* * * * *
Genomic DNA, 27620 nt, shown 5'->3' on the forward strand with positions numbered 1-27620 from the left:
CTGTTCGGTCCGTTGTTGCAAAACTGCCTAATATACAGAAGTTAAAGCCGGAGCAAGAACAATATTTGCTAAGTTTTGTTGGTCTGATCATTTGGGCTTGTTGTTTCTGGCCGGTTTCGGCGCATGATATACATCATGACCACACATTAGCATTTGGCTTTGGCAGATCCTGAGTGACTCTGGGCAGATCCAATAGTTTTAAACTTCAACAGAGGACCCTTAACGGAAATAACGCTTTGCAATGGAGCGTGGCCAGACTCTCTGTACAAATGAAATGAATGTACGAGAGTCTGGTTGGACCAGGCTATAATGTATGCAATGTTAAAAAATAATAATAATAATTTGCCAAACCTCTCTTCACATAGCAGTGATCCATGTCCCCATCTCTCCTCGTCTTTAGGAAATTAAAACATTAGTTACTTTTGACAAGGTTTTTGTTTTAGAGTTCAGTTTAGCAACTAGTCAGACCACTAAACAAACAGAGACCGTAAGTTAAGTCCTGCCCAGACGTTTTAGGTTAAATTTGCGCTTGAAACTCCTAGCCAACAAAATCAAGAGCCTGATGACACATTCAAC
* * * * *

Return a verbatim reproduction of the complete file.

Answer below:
Genomic DNA, 27620 nt, shown 5'->3' on the forward strand with positions numbered 1-27620 from the left:
CTGTTCGGTCCGTTGTTGCAAAACTGCCTAATATACAGAAGTTAAAGCCGGAGCAAGAACAATATTTGCTAAGTTTTGTTGGTCTGATCATTTGGGCTTGTTGTTTCTGGCCGGTTTCGGCGCATGATATACATCATGACCACACATTAGCATTTGGCTTTGGCAGATCCTGAGTGACTCTGGGCAGATCCAATAGTTTTAAACTTCAACAGAGGACCCTTAACGGAAATAACGCTTTGCAATGGAGCGTGGCCAGACTCTCTGTACAAATGAAATGAATGTACGAGAGTCTGGTTGGACCAGGCTATAATGTATGCAATGTTAAAAAATAATAATAATAATTTGCCAAACCTCTCTTCACATAGCAGTGATCCATGTCCCCATCTCTCCTCGTCTTTAGGAAATTAAAACATTAGTTACTTTTGACAAGGTTTTTGTTTTAGAGTTCAGTTTAGCAACTAGTCAGACCACTAAACAAACAGAGACCGTAAGTTAAGTCCTGCCCAGACGTTTTAGGTTAAATTTGCGCTTGAAACTCCTAGCCAACAAAATCAAGAGCCTGATGACACATTCAAC